US corporations to invest fourteen billion in Africa
Washington (AFP) – US companies are planning $14 billion worth of investments in Africa, a White House official said Tuesday as the US-Africa Leaders Summit turned its focus to boosting commercial ties.
President Barack Obama is to announce the investment projects later in the day as he addresses some 45 heads of state and government from the African continent invited to Washington for the historic gathering.
The first day of the summit, the largest such meeting ever held in the US capital, saw American officials chiding their guests over democratic reform and civil rights.
But now Obama and titans of US commerce and industry will try to convince their counterparts that America is as determined to take part in Africa’s growth story as China or Europe.
Hundreds of US and African business chiefs will join the political leaders in forums, including the top executives of General Electric, Coca-Cola and Walmart, and African tycoons such as Aliko Dangote, Mo Ibrahim and Ashish Thakkar, the young founder of the tech-focused Mara Group.
Secretary of State John Kerry was straightforward about Washington’s aims.
“I say unabashedly: We want and we will work hard to get more American companies to invest in Africa,” he said Monday. “We also want more African companies to invest here in the United States, and there’s no reason that they shouldn’t.”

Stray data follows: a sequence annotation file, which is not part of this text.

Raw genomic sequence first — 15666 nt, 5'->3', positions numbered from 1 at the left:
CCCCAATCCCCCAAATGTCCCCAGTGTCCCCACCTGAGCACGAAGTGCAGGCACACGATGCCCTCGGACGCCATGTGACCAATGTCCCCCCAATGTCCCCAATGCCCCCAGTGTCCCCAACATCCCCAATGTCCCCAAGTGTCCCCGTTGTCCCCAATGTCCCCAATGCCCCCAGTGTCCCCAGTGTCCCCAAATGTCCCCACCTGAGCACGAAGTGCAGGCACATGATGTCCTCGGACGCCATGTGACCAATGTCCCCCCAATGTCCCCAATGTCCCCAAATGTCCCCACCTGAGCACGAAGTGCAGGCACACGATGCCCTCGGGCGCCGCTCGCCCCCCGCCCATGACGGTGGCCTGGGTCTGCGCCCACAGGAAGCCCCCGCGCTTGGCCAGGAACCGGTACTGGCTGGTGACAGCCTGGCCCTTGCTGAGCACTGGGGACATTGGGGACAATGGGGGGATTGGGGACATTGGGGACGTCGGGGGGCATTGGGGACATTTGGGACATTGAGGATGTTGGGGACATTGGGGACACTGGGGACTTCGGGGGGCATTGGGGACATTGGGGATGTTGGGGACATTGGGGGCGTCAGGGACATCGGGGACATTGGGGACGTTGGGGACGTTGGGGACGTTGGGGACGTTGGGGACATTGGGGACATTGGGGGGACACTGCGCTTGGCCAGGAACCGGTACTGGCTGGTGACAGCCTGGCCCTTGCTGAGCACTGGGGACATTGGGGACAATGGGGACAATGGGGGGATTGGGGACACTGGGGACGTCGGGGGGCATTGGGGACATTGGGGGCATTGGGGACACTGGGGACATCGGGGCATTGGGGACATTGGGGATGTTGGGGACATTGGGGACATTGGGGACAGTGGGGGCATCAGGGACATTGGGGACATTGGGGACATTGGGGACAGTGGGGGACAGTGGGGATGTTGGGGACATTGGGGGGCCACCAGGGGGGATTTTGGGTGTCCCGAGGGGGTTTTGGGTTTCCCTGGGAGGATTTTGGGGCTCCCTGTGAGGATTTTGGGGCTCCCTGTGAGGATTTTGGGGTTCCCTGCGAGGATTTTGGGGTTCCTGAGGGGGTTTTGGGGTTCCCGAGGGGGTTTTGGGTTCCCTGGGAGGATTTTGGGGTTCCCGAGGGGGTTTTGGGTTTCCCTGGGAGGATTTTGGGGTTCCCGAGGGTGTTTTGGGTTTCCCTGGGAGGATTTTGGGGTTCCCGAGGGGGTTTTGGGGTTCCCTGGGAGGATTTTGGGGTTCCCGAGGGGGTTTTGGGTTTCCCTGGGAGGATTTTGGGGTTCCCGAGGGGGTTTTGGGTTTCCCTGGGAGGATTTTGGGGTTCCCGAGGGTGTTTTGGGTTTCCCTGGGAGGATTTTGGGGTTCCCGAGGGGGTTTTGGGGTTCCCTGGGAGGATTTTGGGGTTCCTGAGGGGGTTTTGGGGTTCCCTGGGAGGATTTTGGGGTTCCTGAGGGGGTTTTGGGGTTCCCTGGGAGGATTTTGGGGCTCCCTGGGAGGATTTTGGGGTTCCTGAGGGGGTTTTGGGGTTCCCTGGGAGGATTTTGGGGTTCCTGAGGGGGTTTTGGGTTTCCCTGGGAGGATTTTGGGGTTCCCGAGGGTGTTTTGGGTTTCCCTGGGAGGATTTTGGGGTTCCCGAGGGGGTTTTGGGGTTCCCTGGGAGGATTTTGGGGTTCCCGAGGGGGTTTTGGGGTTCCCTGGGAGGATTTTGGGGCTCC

Amid African criticism that American businesses are less knowledgeable and more afraid of risks on the continent than European and Asian rivals, Commerce Secretary Penny Pritzker said the US government would boost efforts to build commercial ties.
“The time to do business in Africa is no longer five years away. The time to do business is now.”
Pritzker stressed that building trade and investments with Africa would be good for both sides, helping African countries develop and creating jobs in the United States.
“As Africa’s middle class continues to expand, we hope to see our export numbers grow,” she said.
The United States remains the largest source of investment on the continent, but most of that has been in the oil and gas sector.
Meanwhile, China and Europe have built stronger positions in infrastructure, manufacturing and trade, with China’s trade with Africa more than double that of the United States.
A White House official said the new investments being announced will span a range of industries, including construction, clean energy, banking and information technology.
Stephen Hayes of the Corporate Council on Africa, a US business group, said Tuesday’s private sector meetings could get US companies more interested in the continent.
“From the standpoint of the US, we need CEOs to be more engaged,” he said.
“For America to be able to compete for the long term, with China and others, they are going to require partnerships.”